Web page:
U.S. commercial banks earned $6.2 billion in the first quarter of this year despite setting aside almost as much, $5.8 billion, to cover future loan losses, the Federal Deposit Insurance Corp. reported yesterday.

As a result of the loan provisions, bank profits for the quarter were down $1.1 billion from the record level of $7.3 billion in the first quarter of 1989. Banks set aside so much primarily because of a substantial increase in soured real estate loans, particularly in the Northeast, where overbuilding of condominiums and commercial office buildings has bankrupted many developers.

The FDIC report once again described a banking system under considerable strain because of continuing losses but nevertheless profitable enough to more than cover such losses.

Even with the real estate loan problems, bank earnings were up sharply from the previous two quarters, when they totaled a scant $1.4 billion.

Another positive sign was that the number of banks federal regulators believe to be in enough trouble to be especially watched continued to fall.

However, the FDIC's quarterly report on the condition of the banking system cautioned, "For the remainder of the year, the outlook for commercial banking performance is mixed. Small banks should continue to show improvement, especially in the Midwest and Southwest regions, while many medium-to-large institutions in the eastern United States are likely to experience further difficulties with real estate loans."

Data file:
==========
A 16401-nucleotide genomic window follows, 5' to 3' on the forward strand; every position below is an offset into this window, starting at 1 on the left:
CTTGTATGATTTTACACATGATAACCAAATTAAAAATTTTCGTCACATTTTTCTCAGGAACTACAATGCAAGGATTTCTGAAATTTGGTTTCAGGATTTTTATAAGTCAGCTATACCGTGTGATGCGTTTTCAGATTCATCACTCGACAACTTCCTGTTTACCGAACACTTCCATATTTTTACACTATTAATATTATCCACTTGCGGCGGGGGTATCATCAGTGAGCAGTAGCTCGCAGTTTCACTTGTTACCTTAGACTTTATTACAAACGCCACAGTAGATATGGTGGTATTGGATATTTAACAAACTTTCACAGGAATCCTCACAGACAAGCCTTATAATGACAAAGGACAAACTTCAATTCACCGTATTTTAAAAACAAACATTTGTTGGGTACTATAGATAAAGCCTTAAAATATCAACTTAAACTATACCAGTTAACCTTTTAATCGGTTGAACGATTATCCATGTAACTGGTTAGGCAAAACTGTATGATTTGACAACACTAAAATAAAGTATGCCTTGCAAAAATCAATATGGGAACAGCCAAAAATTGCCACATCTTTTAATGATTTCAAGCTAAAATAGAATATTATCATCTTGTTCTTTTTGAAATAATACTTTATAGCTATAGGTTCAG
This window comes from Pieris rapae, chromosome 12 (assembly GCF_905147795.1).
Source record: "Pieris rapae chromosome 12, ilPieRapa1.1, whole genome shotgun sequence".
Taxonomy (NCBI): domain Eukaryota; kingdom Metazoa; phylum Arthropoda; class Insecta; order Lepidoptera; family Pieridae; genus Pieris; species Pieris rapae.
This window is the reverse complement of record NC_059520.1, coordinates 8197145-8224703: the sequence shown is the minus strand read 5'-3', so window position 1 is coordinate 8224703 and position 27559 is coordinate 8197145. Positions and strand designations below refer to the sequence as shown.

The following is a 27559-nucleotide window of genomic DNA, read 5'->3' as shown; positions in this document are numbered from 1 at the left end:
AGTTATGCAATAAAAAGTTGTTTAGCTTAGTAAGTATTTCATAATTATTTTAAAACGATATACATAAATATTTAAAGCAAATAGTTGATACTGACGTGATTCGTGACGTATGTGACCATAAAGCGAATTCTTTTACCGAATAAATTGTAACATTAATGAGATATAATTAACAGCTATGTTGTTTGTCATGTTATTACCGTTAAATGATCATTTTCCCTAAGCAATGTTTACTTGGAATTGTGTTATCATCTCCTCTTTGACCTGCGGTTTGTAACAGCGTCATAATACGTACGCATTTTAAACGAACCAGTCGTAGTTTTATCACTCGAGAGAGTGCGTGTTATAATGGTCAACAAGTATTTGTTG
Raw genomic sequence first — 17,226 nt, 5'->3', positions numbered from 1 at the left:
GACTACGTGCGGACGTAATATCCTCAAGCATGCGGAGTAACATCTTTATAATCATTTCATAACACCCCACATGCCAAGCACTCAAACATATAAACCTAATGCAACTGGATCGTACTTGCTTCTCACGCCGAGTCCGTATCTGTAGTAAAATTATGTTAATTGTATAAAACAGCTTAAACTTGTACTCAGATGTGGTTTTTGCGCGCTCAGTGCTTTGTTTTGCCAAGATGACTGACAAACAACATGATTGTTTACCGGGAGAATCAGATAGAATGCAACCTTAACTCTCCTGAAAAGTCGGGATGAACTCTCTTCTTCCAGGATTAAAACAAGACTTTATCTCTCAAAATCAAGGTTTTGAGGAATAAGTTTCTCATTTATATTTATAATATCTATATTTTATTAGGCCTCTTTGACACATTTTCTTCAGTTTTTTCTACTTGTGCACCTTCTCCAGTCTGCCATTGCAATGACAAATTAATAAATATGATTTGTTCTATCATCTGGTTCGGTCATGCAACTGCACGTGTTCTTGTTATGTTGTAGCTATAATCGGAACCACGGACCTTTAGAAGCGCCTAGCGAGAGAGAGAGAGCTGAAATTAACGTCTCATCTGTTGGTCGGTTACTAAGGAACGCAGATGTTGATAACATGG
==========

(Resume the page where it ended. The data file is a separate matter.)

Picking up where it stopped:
The report from the FDIC, which runs the fund that insures deposits in accounts up to $100,000, said the results of examinations by federal banking regulators later this year may mean that banks will have to set aside still more money to cover losses on real estate loans and on loans used to finance so-called highly leveraged transactions such as corporate takeovers.

At a press conference, FDIC Chairman L. William Seidman emphasized his concern with the spread of real estate problems from the Southwest to the Northeast and into some other parts of the nation as well.

Seidman noted that between the end of December and the end of March, Rhode Island, Florida and Utah joined 13 other states in which the share of real estate loans on which payments were not current is 3 percent or more.

The highest percentage of noncurrent real estate loans were in Arizona, 11.2 percent, and Massachusetts, 9.2 percent.

Meanwhile, nine more states joined the ranks of those in which the delinquent share of such loans was between 2 percent and 3 percent. All were in the nation's northern tier, stretching from Montana and Wyoming eastward to Vermont.

Aside from real estate, Seidman said, "we don't see an adverse trend" in any other part of bank lending.

During the quarter, 36 banks failed and the number of banks operating in the country fell by 115 to 12,588. Between the end of March and last Friday, another 46 institutions failed, including nine owned by one bank holding company in Texas.

Earlier this year, Seidman estimated that between 150 and 175 banks would go under in 1990. Yesterday, he said, "Right now what's going on would put me on the high side of those numbers." More than 200 banks failed in each of the past three years.

Partly as a result of the disappearance of failed banks, the number of so-called problem banks -- those that score a 4 or 5 on bank regulators' scale of 1 to 5, with 1 being the best -- declined to 1,058 from 1,092 at the end of last year. They were at 1,394 at the end of 1988.

In another sign of strain within the banking system, institutions wrote off as uncollectable $6.6 billion worth of loans, the bulk of them to developing nations, in the first quarter. The write-offs are taken from loan-loss reserves previously set aside.